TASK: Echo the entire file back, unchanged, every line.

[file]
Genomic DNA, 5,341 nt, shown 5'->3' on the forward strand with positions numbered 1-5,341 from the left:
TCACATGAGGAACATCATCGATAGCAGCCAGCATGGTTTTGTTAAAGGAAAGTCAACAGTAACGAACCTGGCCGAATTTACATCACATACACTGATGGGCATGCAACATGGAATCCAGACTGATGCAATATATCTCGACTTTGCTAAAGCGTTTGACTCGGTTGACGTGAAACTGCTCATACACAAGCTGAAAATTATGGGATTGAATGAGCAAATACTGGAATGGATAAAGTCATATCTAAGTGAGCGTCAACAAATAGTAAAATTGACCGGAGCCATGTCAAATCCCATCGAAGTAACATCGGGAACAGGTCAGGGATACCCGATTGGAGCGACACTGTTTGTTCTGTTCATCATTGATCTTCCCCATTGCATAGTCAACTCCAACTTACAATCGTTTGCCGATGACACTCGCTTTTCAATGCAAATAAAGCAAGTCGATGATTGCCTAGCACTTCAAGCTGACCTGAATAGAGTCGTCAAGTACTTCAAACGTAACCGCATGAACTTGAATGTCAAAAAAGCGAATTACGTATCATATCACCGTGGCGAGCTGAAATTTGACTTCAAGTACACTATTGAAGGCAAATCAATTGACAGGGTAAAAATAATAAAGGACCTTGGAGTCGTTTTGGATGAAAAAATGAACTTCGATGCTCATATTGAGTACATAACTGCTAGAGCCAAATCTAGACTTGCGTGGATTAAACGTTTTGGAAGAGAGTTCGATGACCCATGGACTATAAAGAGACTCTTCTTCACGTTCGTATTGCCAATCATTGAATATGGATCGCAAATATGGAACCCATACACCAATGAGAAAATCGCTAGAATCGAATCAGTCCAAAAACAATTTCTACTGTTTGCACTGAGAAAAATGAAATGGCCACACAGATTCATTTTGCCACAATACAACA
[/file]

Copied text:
Genomic DNA, 5,341 nt, shown 5'->3' on the forward strand with positions numbered 1-5,341 from the left:
TCACATGAGGAACATCATCGATAGCAGCCAGCATGGTTTTGTTAAAGGAAAGTCAACAGTAACGAACCTGGCCGAATTTACATCACATACACTGATGGGCATGCAACATGGAATCCAGACTGATGCAATATATCTCGACTTTGCTAAAGCGTTTGACTCGGTTGACGTGAAACTGCTCATACACAAGCTGAAAATTATGGGATTGAATGAGCAAATACTGGAATGGATAAAGTCATATCTAAGTGAGCGTCAACAAATAGTAAAATTGACCGGAGCCATGTCAAATCCCATCGAAGTAACATCGGGAACAGGTCAGGGATACCCGATTGGAGCGACACTGTTTGTTCTGTTCATCATTGATCTTCCCCATTGCATAGTCAACTCCAACTTACAATCGTTTGCCGATGACACTCGCTTTTCAATGCAAATAAAGCAAGTCGATGATTGCCTAGCACTTCAAGCTGACCTGAATAGAGTCGTCAAGTACTTCAAACGTAACCGCATGAACTTGAATGTCAAAAAAGCGAATTACGTATCATATCACCGTGGCGAGCTGAAATTTGACTTCAAGTACACTATTGAAGGCAAATCAATTGACAGGGTAAAAATAATAAAGGACCTTGGAGTCGTTTTGGATGAAAAAATGAACTTCGATGCTCATATTGAGTACATAACTGCTAGAGCCAAATCTAGACTTGCGTGGATTAAACGTTTTGGAAGAGAGTTCGATGACCCATGGACTATAAAGAGACTCTTCTTCACGTTCGTATTGCCAATCATTGAATATGGATCGCAAATATGGAACCCATACACCAATGAGAAAATCGCTAGAATCGAATCAGTCCAAAAACAATTTCTACTGTTTGCACTGAGAAAAATGAAATGGCCACACAGATTCATTTTGCCACAATACAACA